I agree. Many of the people I knew in my church "system" are nice. They are raising their kids, being good neighbors, etc. As I process so much during deconversion, it's easy to forget this. I tend to focus on the concepts, doctrine, and people who hurt me. But you are right. I would love to set them all free, but just looking at my own journey, I know how incredibly hard it is.

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50 minutes ago, Geezer said:

 

 

Wow, you must have been in a really, really, liberal c of C. You guys were definitely apostate. Happy, but lost. What a shame, you thought you were bound for heaven, but you weren't. So sad, so very sad.  :( :fun: :yelrotflmao:

 

I went to the Hendersonville Church of Christ and the Crieve Hall Church of Christ, both in the Nashville, Tennessee area. They were both big enough congregations that there were actually many different sorts of people in them. Not all were so "churched up". So, yeah, goin' ta hell, an' all that....

 

Don't get me wrong -- I knew people who were much more fanatical, as well. But I didn't spend too much time with them.

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29 minutes ago, Riven said:

 

I agree. Many of the people I knew in my church "system" are nice. They are raising their kids, being good neighbors, etc. As I process so much during deconversion, it's easy to forget this. I tend to focus on the concepts, doctrine, and people who hurt me. But you are right. I would love to set them all free, but just looking at my own journey, I know how incredibly hard it is.

 

Oh, for sure! I had the distinct advantage of not ever actually "buying in" to the church doctrine to begin with, and not being a part of a "hyper-christian" type family, with preachers, elders, deacons all over the goldang'd place. We were much more "on the periphery", especially me. Growin' up, most of my best friends weren't COC'ers. And I read secular books on history, paleontology, etc.

 

But i realize that, if your family is really ensconced within the leadership structure of the "one true church", it must be indescribably difficult to leave the nuttery behind.

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On 6/12/2018 at 2:37 PM, Riven said:

 

I agree. Many of the people I knew in my church "system" are nice. They are raising their kids, being good neighbors, etc. As I process so much during deconversion, it's easy to forget this. I tend to focus on the concepts, doctrine, and people who hurt me. But you are right. I would love to set them all free, but just looking at my own journey, I know how incredibly hard it is.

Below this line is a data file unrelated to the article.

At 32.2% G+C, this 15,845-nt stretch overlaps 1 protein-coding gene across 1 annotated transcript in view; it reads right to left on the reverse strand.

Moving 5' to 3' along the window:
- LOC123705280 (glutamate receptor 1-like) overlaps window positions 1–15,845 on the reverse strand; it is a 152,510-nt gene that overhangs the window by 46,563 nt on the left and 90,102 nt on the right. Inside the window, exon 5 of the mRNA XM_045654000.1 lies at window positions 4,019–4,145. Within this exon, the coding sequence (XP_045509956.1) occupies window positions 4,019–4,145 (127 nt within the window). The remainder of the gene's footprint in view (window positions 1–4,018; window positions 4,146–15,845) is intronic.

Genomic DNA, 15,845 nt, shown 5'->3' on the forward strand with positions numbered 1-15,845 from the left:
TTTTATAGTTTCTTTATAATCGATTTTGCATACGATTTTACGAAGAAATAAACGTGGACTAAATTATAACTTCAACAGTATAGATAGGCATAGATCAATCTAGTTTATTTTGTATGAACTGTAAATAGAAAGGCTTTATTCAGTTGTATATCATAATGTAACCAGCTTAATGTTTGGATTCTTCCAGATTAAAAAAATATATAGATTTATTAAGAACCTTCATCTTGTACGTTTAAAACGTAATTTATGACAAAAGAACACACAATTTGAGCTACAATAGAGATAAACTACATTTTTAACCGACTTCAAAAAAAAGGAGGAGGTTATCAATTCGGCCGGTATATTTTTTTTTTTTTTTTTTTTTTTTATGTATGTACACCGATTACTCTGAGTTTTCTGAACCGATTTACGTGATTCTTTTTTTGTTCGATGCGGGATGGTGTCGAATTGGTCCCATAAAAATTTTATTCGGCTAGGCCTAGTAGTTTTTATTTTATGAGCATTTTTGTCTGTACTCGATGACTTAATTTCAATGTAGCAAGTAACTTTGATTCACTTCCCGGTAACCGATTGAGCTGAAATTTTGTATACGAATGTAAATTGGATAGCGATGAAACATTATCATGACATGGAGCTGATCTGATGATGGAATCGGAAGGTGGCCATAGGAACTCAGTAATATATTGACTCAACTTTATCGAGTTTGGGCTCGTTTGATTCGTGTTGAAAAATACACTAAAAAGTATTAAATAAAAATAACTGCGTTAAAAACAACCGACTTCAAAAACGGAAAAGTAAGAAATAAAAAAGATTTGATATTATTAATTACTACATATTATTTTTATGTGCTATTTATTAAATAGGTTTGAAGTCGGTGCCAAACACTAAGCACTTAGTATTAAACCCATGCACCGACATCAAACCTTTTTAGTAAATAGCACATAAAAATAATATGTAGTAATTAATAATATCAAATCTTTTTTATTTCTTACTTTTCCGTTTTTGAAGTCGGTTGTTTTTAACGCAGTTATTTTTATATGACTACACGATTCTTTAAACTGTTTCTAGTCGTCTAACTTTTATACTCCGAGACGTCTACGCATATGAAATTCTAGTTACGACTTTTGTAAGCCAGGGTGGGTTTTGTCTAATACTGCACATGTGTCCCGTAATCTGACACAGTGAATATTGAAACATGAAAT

But the blinders, though. Even the nice people are so blinded while they're "under the influence." 

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On 6/11/2018 at 7:31 PM, Geezer said:

The Church of Christ literally believes they are the only true Church on earth.

 

And there's the logic flaw right there.

 

I was listening to a podcast the other day where they were interviewing a Mormon guy who left his church. He wrote a pretty well-known letter to the governing body about his questions/issues with the doctrine. It's now a book (cesletter.org). He was talking about the Mormon church being the "one true church" and that he really believed it. Felt special and blessed because he was born into it.

 

That really hit me. It's exactly what evangelicals believe -- that they are the only ones that have it right. (And then there's all the subsets of evangelical Christianity that also believe that only their subset has it right -- like the CoC folks).

 

When you step back from that and logically look at it, you realize that it's all man-made thinking. I know I've said this before, but I'll never understand how I was so bamboozled. Or why it "worked" on me. UGH.

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2 hours ago, Riven said:

When you step back from that and logically look at it, you realize that it's all man-made thinking. I know I've said this before, but I'll never understand how I was so bamboozled. Or why it "worked" on me. UGH.